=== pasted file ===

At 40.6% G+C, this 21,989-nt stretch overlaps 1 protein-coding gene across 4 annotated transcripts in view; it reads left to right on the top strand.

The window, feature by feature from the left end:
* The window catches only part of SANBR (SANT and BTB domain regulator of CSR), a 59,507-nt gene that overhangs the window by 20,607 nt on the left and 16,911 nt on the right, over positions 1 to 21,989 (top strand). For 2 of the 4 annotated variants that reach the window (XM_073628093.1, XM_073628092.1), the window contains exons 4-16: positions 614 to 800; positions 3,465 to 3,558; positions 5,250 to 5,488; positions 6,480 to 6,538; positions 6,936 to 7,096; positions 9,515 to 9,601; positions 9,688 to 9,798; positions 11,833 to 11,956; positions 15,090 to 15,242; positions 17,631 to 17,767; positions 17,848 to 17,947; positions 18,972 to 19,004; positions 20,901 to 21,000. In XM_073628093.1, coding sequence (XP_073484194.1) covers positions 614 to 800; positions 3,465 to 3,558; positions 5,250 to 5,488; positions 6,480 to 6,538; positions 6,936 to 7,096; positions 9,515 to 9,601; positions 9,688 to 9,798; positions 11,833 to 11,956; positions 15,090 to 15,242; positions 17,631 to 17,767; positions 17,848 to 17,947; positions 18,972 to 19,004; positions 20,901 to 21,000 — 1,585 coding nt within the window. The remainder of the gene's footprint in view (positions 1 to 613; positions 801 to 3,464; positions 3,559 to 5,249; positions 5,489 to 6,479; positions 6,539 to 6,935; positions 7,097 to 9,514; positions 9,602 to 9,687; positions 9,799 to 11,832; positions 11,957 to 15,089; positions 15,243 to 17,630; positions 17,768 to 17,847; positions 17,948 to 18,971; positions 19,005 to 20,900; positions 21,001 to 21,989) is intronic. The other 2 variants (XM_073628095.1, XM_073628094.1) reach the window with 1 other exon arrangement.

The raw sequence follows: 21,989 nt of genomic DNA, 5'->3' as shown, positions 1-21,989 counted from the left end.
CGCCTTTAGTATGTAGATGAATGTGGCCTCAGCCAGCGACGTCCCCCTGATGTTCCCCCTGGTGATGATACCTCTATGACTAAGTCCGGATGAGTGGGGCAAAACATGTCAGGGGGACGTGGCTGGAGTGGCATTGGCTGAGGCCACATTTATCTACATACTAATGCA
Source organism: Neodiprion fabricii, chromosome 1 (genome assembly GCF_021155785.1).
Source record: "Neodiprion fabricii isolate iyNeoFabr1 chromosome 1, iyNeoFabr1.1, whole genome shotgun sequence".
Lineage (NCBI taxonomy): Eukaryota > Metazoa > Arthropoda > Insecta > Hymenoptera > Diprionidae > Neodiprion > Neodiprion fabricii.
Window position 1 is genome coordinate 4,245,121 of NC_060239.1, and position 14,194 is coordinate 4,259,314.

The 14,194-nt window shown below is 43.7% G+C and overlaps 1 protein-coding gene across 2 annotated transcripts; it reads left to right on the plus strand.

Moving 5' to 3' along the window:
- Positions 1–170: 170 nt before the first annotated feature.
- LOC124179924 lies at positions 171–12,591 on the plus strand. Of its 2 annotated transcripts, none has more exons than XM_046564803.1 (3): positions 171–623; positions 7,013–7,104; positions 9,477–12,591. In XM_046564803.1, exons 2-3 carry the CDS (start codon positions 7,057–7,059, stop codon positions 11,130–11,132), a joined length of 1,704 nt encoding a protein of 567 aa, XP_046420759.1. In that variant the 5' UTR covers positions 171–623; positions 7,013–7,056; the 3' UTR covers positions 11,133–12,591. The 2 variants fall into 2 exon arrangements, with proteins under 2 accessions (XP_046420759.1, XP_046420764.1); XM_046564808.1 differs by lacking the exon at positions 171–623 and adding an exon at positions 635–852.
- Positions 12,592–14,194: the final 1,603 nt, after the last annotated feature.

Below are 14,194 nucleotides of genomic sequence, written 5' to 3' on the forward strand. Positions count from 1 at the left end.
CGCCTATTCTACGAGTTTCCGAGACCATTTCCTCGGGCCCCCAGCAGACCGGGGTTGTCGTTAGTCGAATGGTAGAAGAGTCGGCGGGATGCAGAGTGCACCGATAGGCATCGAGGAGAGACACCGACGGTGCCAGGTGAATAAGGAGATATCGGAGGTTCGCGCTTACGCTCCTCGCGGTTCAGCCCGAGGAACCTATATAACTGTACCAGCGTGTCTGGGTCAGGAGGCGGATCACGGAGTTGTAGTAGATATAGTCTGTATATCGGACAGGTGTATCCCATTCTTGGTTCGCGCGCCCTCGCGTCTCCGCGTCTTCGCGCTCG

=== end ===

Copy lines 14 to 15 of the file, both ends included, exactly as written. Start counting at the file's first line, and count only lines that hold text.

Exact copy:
- Positions 12,592–14,194: the final 1,603 nt, after the last annotated feature.

Below are 14,194 nucleotides of genomic sequence, written 5' to 3' on the forward strand. Positions count from 1 at the left end.